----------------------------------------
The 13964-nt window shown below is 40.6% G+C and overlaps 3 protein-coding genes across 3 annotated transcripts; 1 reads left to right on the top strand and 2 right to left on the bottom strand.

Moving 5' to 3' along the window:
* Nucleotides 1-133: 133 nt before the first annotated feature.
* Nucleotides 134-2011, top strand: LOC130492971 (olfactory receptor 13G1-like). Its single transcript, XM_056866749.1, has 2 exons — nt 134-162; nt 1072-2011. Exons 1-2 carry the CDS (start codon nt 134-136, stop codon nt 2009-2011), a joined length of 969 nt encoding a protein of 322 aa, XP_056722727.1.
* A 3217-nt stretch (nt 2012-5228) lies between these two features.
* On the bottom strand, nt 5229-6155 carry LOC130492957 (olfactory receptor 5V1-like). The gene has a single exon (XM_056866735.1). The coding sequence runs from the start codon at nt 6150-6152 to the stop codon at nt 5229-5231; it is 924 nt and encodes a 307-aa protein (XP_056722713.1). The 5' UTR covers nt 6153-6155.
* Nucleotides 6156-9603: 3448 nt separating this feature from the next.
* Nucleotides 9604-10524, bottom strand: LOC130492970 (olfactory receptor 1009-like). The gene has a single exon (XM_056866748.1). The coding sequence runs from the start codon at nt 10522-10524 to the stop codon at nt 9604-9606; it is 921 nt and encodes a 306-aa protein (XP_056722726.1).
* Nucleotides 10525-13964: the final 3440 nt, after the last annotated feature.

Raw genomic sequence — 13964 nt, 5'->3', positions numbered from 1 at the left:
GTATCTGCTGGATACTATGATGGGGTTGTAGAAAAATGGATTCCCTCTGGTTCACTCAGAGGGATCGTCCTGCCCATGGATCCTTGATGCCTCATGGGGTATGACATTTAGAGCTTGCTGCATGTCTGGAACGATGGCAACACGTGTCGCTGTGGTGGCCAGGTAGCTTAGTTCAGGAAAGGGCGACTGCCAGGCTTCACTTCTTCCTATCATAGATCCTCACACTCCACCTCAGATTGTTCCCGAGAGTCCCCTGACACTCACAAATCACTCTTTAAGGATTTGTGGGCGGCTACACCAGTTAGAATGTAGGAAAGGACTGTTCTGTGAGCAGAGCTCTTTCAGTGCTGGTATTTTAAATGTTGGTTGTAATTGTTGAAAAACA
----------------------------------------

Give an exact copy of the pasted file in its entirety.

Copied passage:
The 13964-nt window shown below is 40.6% G+C and overlaps 3 protein-coding genes across 3 annotated transcripts; 1 reads left to right on the top strand and 2 right to left on the bottom strand.

Moving 5' to 3' along the window:
* Nucleotides 1-133: 133 nt before the first annotated feature.
* Nucleotides 134-2011, top strand: LOC130492971 (olfactory receptor 13G1-like). Its single transcript, XM_056866749.1, has 2 exons — nt 134-162; nt 1072-2011. Exons 1-2 carry the CDS (start codon nt 134-136, stop codon nt 2009-2011), a joined length of 969 nt encoding a protein of 322 aa, XP_056722727.1.
* A 3217-nt stretch (nt 2012-5228) lies between these two features.
* On the bottom strand, nt 5229-6155 carry LOC130492957 (olfactory receptor 5V1-like). The gene has a single exon (XM_056866735.1). The coding sequence runs from the start codon at nt 6150-6152 to the stop codon at nt 5229-5231; it is 924 nt and encodes a 307-aa protein (XP_056722713.1). The 5' UTR covers nt 6153-6155.
* Nucleotides 6156-9603: 3448 nt separating this feature from the next.
* Nucleotides 9604-10524, bottom strand: LOC130492970 (olfactory receptor 1009-like). The gene has a single exon (XM_056866748.1). The coding sequence runs from the start codon at nt 10522-10524 to the stop codon at nt 9604-9606; it is 921 nt and encodes a 306-aa protein (XP_056722726.1).
* Nucleotides 10525-13964: the final 3440 nt, after the last annotated feature.

Raw genomic sequence — 13964 nt, 5'->3', positions numbered from 1 at the left:
GTATCTGCTGGATACTATGATGGGGTTGTAGAAAAATGGATTCCCTCTGGTTCACTCAGAGGGATCGTCCTGCCCATGGATCCTTGATGCCTCATGGGGTATGACATTTAGAGCTTGCTGCATGTCTGGAACGATGGCAACACGTGTCGCTGTGGTGGCCAGGTAGCTTAGTTCAGGAAAGGGCGACTGCCAGGCTTCACTTCTTCCTATCATAGATCCTCACACTCCACCTCAGATTGTTCCCGAGAGTCCCCTGACACTCACAAATCACTCTTTAAGGATTTGTGGGCGGCTACACCAGTTAGAATGTAGGAAAGGACTGTTCTGTGAGCAGAGCTCTTTCAGTGCTGGTATTTTAAATGTTGGTTGTAATTGTTGAAAAACA